SA lockdown: Bheki Cele accused of having 'lackadaisical attitude' about neighbourhood watches

Police Minister Bheki Cele. Photo: Bongani Mbatha /African News Agency (ANA)

Police Minister Bheki Cele. Photo: Bongani Mbatha /African News Agency (ANA)

Published Apr 17, 2020


Pretoria – Civil rights group AfriForum on Friday criticised Police Minister Bheki Cele’s stance on the resumption of local safety structures like neighbourhood watches and community policing forums during South Africa's Covid-19 lockdown. 

AfriForum said it was “very concerned about the minister’s lackadaisical attitude” towards community safety structures, which the organisation contended made an enormous contribution to community safety.  

“AfriForum’s petition to allow neighbourhood, farm and plot watches to keep their communities safe has already been signed by more than 15 000 people. It seems that the minister accepts that the ban on alcohol presents the solution to the curbing of crime. It isn’t a sensible, sustainable or proactive solution to combat crime successfully, whereas this is the case with local safety structures,” said AfriForum’s head of community safety, Ian Cameron. 

“Neighbourhood, farm and plot watches have never hesitated to support the police and are essential support functions in the successful curbing of crime in communities. Yet the police minister turns his back on these structures and therefore on communities and local police members who rely on these structures.” 

Cameron said AfriForum would provide the necessary support to communities during the lockdown, within the framework of the law. 

He said the organisation had already launched various proactive projects including an extensive dissemination of hand sanitisers to law-enforcement authorities.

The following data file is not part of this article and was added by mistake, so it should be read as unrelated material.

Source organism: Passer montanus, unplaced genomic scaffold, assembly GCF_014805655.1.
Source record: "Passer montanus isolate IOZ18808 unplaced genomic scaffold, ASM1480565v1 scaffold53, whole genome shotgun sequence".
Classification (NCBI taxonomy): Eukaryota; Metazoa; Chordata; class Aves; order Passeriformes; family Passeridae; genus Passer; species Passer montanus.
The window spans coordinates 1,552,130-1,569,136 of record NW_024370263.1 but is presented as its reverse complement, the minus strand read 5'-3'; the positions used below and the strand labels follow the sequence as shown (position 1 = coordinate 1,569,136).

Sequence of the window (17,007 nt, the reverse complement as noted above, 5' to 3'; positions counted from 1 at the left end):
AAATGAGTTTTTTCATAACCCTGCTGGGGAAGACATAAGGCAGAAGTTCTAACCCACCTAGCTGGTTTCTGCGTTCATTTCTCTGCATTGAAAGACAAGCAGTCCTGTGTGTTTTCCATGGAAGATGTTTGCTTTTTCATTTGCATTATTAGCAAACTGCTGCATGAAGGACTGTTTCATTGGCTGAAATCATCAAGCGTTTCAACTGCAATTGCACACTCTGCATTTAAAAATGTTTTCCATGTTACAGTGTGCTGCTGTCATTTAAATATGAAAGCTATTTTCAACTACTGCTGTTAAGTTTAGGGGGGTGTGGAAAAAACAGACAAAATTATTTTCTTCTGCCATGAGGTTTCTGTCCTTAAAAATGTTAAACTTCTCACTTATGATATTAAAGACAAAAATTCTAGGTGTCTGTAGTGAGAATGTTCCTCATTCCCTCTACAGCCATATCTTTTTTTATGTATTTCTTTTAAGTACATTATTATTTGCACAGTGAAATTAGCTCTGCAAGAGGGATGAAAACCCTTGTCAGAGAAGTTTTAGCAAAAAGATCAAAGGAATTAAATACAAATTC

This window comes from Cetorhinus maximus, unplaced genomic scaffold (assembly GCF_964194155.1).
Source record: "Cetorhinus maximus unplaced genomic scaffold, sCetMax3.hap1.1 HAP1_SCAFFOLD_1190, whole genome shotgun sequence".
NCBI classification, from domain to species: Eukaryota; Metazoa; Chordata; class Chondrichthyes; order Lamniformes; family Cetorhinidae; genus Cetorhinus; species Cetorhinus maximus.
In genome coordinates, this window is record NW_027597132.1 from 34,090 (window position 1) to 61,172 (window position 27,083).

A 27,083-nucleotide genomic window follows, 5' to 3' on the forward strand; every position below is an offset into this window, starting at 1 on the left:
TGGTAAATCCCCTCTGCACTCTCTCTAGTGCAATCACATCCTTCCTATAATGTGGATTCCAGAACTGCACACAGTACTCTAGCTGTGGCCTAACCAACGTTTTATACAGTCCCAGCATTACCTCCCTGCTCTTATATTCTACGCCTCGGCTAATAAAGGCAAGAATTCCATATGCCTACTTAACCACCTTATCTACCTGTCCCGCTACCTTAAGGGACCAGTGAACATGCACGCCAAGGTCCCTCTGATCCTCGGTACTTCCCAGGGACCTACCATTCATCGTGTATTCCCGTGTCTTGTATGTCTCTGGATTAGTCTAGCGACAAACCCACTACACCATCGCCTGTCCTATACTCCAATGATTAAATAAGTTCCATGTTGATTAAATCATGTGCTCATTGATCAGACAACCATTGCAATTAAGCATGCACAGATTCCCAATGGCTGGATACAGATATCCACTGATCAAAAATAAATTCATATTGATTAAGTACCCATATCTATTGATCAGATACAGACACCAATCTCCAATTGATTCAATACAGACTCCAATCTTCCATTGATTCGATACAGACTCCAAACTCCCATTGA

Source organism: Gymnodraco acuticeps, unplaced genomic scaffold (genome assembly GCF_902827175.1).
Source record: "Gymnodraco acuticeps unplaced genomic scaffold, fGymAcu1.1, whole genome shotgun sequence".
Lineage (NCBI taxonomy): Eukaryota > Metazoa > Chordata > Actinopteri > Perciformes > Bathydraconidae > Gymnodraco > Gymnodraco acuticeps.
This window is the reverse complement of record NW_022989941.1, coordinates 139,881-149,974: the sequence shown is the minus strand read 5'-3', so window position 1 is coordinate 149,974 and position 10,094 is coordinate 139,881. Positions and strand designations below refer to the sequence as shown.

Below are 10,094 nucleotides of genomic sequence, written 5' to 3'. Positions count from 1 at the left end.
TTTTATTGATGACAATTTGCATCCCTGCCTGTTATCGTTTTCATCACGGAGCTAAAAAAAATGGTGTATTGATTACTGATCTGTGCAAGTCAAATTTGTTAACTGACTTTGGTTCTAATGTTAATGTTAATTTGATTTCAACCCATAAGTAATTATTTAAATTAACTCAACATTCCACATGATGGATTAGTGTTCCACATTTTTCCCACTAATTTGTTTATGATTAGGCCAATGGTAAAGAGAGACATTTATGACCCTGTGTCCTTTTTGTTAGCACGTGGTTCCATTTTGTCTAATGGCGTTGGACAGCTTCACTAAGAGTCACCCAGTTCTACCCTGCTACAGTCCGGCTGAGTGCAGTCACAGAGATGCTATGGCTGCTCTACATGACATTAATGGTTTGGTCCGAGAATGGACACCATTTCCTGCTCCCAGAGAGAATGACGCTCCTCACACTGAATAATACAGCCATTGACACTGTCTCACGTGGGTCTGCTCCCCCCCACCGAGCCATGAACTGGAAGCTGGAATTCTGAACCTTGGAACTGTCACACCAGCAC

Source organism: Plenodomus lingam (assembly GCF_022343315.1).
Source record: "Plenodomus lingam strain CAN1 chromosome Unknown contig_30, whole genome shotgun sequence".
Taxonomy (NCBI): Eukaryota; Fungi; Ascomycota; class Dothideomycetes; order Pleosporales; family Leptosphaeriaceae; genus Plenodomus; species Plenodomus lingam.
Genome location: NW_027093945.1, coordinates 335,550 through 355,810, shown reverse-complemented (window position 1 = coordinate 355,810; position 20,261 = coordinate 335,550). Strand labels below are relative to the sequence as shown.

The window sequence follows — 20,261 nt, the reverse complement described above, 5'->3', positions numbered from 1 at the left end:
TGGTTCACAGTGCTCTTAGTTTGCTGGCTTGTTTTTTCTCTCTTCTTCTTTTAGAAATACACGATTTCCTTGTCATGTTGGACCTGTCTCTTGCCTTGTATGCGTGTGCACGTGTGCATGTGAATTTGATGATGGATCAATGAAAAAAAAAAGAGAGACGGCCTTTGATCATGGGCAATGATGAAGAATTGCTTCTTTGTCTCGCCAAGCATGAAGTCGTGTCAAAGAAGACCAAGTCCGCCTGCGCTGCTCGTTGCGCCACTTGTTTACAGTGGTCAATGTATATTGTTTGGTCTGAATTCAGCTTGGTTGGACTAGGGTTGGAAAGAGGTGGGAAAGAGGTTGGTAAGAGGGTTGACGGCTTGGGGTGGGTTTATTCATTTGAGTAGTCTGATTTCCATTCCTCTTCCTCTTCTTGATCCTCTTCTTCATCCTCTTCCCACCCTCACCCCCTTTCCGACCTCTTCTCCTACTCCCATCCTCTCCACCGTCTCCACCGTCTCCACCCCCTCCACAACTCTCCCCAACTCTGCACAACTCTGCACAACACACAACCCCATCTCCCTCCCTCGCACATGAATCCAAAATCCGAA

On Thursday, Cele told reporters that he was not convinced community patrollers should get back on the streets during the national lockdown, now entering an extended period.

The minister acknowledged he had received numerous requests from neighbourhood watch committees that wanted to augment the work of the South African Police Service in fighting crime. 

Some South Africans have been calling for community patrollers to be allowed to work in a bid to curb crime and the numerous burglaries at schools that have been taking place during the lockdown. 

“When the soldiers and the police do things wrong, you know where to go. I don’t think you know where to go when neighbourhood watch does things wrong [or what their accountability structure is]. That is the problem,” said Cele. 

“People like soldiers, police and the metro police have a history... they are vetted and known. Neighbourhood watch, I don’t think they are vetted. I don’t think you have their history to tell who they are and where they come from and all that.” 

Cele said he he was not averse to further discussion on the matter, “but there are these shortcomings that are existing at the present moment”. 

He said he was also ready to engage with various community policing forums (CPFs). 

“The CPFs are doing a good job most of the times, but at times they come across as a problem when they come into politics instead of getting on issues on the ground. So we have received the problem of politics around the CPFs but we have no problem engaging with their national structure,” he said. 

South Africa is going through a stringent national lockdown aimed at curbing the spread of Covid-19. The lockdown is accompanied by a string of regulations that limit the movement of citizens, who are expected to stay at home unless they are shopping for food, seeking medical help or supplies, banking, buying petrol, collecting social grants, or performing essential services.   

African News Agency (ANA)

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